c) Global dynamics

1. The strategies selected by the various CRs at a given time are not realized on their landscapes but relayed to the system where they are not always compatible. Indeed, the CRs share common resources, have differing perspectives on the distributed knowledge and there are direct and indirect interactions between them, so that conflicts may occur between their strategies. The editorial policy may clash with the economic constraints of the publishers of the Journal.

An equilibration process will arise between the strategies, called the interplay among the strategies of the various CRs. It is not a centrally controlled process, but a dynamical modulation between the different relayed strategies. It depends on the respective 'weights' of the strategies and of the CRs (the editors can argue with the publishers). A main role is played by the structural temporal constraints of the CR: a paper or report not received at the date of the meeting cannot be examined, the printing of the issue can be delayed if the printer has too many other works to do.

If the constraints of a CR cannot be satisfied, a fracture occurs in its landscape and, if it is not quickly repaired, there is a dyschrony: the regular publication schedule cannot be resumed before several issues. However fractures can have a creative role, by imposing a complete overview of the situation. If the printer cannot respect the delays, a new printer can be chosen, perhaps making also a better job.

# The structural temporal constraints of a CR at t connect its period  (mean length of a step) d(t) to the mean propagation delays u(t) of the information it receives and to the mean stability spans (cf. section 3, b) v(t) of the components intervening in its landscape and the strategy: For almost all t (i.e. except on a set of measure 0), we must have:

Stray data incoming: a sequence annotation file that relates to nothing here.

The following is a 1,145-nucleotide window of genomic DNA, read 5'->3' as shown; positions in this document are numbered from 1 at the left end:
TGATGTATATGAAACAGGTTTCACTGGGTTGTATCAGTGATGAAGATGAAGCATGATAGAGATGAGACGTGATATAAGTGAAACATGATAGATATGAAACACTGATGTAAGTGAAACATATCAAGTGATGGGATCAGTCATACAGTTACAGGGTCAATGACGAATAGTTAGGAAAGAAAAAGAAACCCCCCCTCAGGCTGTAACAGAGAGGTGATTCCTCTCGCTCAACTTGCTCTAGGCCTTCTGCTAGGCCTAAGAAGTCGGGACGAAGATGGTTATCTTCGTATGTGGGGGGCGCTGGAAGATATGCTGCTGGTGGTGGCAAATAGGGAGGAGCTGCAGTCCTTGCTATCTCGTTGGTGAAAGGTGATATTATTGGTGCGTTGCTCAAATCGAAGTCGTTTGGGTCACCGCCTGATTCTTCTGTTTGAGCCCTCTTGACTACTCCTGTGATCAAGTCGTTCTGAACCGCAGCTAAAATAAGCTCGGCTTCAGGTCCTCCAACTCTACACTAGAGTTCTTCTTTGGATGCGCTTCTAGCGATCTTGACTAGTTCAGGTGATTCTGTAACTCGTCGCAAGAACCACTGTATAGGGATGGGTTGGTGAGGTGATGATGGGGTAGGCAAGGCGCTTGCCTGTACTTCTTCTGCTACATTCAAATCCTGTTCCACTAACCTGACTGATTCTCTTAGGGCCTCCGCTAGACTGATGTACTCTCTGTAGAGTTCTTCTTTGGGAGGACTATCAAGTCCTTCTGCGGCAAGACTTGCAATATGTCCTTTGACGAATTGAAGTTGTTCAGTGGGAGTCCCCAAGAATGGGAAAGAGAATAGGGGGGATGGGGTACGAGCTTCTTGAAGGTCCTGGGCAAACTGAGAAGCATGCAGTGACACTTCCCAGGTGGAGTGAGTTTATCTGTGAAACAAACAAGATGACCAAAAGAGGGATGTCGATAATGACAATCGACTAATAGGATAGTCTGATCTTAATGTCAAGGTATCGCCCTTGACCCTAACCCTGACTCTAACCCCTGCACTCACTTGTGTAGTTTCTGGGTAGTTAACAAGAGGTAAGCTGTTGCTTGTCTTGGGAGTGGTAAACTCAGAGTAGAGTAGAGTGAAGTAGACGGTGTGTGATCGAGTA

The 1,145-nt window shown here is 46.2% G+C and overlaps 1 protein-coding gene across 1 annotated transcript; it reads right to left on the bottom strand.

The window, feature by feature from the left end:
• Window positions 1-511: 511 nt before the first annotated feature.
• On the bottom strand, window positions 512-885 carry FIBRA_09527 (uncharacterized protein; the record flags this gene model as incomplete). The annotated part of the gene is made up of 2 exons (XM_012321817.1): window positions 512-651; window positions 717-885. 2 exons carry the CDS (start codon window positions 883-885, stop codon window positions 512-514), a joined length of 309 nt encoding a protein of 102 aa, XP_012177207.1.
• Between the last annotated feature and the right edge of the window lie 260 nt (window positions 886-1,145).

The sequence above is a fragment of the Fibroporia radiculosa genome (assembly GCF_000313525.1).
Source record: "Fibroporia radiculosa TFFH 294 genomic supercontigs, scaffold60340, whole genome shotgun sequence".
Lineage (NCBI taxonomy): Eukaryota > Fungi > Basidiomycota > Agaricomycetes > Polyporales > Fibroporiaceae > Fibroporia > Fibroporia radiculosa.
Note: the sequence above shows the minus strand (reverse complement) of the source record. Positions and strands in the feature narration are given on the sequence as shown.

u(t) << d(t) << v(t).


 2. Thus a dialectics via functional loops is generated between CRs which are heterogeneous with respect to their complexity level and/or their period. A series of fast changes by lower CRs is only perceived as a whole and with a delay by a higher CR, and may cause a fracture in it; to repair the fracture this CR may impose new strategies on the lower CRs, and the process goes on. If the editors progressively modify the contents of the Journal, the publishers will perceive the change only after a delay, but then it can displease them, and they may react by dismissing some editors. 

This dialectics shapes the evolution of the system and differentiates it from 'simple' physical systems (Rosen 1986). It leads to the formation of more and more complex strategies and to the development of a coherent corpus of knowledge. For instance, it explains how culture can be transmitted, or temporally refrained, and how it affects the comportment of the individuals who receive it.

Let us give a personal example of development of a mathematical theory illustrating this dialectics. In the late sixties, a small group of young research students working with Charles and Andrée Ehresmann has developed the theory of sketches; they had frequent mutual exchanges, so that they had adopted particular concepts and even notations. But they had almost no contacts with the main stream of categoricians, in particular in the States, and their work,  not well published, remained unknown. At the first conference in 1970 where their results were exposed, the 'establishment' could not understand them, because they were far from the current problems (topos and triple theory) and the notations were unusual. This cold reception caused a fracture to the young students. But it had also a beneficial effect: contacts were established, specially thanks to the organization of "Journées Théorie et Application des Catégories" in Paris and Amiens, and of international conferences in Amiens in 1973, 1975 and 1980. These meetings allowed to harmonize the notations and better explain the motivations. The consequence has been a diffusion of the theory of sketches, which has been widely adopted in the eighties, with important applications in Computer Science (Barr & Wells 1984, Gray 1989, Walters 1991).


3. Development and plasticity of knowledge

The knowledge of the system is represented by the content of its memory. It is based on a kernel of innate knowledge which is later developed by learning. Its role is essential to recognize objects or configurations already met and to respond in a more adapted way.